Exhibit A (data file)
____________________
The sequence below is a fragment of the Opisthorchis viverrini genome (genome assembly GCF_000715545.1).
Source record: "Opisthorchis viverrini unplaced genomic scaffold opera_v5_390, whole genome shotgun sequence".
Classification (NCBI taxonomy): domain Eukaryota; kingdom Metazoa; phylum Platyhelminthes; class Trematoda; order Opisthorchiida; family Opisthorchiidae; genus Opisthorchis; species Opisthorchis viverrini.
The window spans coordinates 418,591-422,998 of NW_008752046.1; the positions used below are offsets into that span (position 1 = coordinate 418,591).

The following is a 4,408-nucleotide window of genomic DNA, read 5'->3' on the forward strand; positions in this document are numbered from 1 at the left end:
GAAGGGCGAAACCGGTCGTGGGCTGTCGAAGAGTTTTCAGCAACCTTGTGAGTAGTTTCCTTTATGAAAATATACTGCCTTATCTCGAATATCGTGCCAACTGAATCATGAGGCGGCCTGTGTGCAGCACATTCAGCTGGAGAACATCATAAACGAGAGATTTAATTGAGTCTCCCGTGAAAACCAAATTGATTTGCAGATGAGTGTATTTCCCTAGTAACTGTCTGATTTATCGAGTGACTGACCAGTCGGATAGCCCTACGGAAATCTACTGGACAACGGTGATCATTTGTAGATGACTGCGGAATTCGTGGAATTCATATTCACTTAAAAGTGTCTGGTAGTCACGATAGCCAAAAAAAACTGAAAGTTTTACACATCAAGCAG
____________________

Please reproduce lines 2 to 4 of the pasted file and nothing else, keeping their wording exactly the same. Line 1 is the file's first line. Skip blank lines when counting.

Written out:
Source record: "Opisthorchis viverrini unplaced genomic scaffold opera_v5_390, whole genome shotgun sequence".
Classification (NCBI taxonomy): domain Eukaryota; kingdom Metazoa; phylum Platyhelminthes; class Trematoda; order Opisthorchiida; family Opisthorchiidae; genus Opisthorchis; species Opisthorchis viverrini.
The window spans coordinates 418,591-422,998 of NW_008752046.1; the positions used below are offsets into that span (position 1 = coordinate 418,591).